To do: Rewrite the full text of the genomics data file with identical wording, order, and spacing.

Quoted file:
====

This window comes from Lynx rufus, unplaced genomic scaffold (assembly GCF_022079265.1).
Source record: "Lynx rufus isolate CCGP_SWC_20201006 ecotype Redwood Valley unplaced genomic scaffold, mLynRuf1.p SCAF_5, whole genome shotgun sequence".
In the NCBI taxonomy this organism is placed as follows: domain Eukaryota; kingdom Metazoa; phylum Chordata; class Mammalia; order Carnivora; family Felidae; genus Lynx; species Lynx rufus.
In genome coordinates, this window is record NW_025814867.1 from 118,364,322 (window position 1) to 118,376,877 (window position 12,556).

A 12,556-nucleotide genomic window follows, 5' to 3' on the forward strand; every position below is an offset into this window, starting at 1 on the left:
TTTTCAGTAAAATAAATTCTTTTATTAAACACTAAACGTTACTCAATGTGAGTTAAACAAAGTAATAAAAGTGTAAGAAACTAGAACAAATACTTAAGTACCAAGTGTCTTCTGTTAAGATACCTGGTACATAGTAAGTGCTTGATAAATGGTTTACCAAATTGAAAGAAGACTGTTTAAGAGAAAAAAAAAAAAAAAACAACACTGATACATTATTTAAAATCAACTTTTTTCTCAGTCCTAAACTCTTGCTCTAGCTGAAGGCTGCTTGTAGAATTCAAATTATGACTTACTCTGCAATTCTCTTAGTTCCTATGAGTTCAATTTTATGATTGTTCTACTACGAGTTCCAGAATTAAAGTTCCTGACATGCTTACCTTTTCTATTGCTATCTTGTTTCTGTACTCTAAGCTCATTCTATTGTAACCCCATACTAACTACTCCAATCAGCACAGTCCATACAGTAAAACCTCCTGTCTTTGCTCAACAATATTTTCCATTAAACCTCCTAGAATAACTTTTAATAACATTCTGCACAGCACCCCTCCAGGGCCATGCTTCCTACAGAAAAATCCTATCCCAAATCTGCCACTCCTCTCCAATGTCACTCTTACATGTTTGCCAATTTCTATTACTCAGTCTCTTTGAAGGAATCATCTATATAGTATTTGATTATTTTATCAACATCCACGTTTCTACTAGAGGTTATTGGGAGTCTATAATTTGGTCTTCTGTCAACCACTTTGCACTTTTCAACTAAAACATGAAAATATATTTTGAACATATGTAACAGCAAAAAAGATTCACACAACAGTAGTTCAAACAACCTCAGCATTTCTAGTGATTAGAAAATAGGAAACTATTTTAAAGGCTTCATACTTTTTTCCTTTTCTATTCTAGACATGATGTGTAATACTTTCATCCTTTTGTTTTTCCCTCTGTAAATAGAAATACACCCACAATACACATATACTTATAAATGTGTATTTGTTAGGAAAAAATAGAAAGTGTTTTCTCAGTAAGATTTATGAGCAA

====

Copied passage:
This window comes from Lynx rufus, unplaced genomic scaffold (assembly GCF_022079265.1).
Source record: "Lynx rufus isolate CCGP_SWC_20201006 ecotype Redwood Valley unplaced genomic scaffold, mLynRuf1.p SCAF_5, whole genome shotgun sequence".
In the NCBI taxonomy this organism is placed as follows: domain Eukaryota; kingdom Metazoa; phylum Chordata; class Mammalia; order Carnivora; family Felidae; genus Lynx; species Lynx rufus.
In genome coordinates, this window is record NW_025814867.1 from 118,364,322 (window position 1) to 118,376,877 (window position 12,556).

A 12,556-nucleotide genomic window follows, 5' to 3' on the forward strand; every position below is an offset into this window, starting at 1 on the left:
TTTTCAGTAAAATAAATTCTTTTATTAAACACTAAACGTTACTCAATGTGAGTTAAACAAAGTAATAAAAGTGTAAGAAACTAGAACAAATACTTAAGTACCAAGTGTCTTCTGTTAAGATACCTGGTACATAGTAAGTGCTTGATAAATGGTTTACCAAATTGAAAGAAGACTGTTTAAGAGAAAAAAAAAAAAAAAACAACACTGATACATTATTTAAAATCAACTTTTTTCTCAGTCCTAAACTCTTGCTCTAGCTGAAGGCTGCTTGTAGAATTCAAATTATGACTTACTCTGCAATTCTCTTAGTTCCTATGAGTTCAATTTTATGATTGTTCTACTACGAGTTCCAGAATTAAAGTTCCTGACATGCTTACCTTTTCTATTGCTATCTTGTTTCTGTACTCTAAGCTCATTCTATTGTAACCCCATACTAACTACTCCAATCAGCACAGTCCATACAGTAAAACCTCCTGTCTTTGCTCAACAATATTTTCCATTAAACCTCCTAGAATAACTTTTAATAACATTCTGCACAGCACCCCTCCAGGGCCATGCTTCCTACAGAAAAATCCTATCCCAAATCTGCCACTCCTCTCCAATGTCACTCTTACATGTTTGCCAATTTCTATTACTCAGTCTCTTTGAAGGAATCATCTATATAGTATTTGATTATTTTATCAACATCCACGTTTCTACTAGAGGTTATTGGGAGTCTATAATTTGGTCTTCTGTCAACCACTTTGCACTTTTCAACTAAAACATGAAAATATATTTTGAACATATGTAACAGCAAAAAAGATTCACACAACAGTAGTTCAAACAACCTCAGCATTTCTAGTGATTAGAAAATAGGAAACTATTTTAAAGGCTTCATACTTTTTTCCTTTTCTATTCTAGACATGATGTGTAATACTTTCATCCTTTTGTTTTTCCCTCTGTAAATAGAAATACACCCACAATACACATATACTTATAAATGTGTATTTGTTAGGAAAAAATAGAAAGTGTTTTCTCAGTAAGATTTATGAGCAA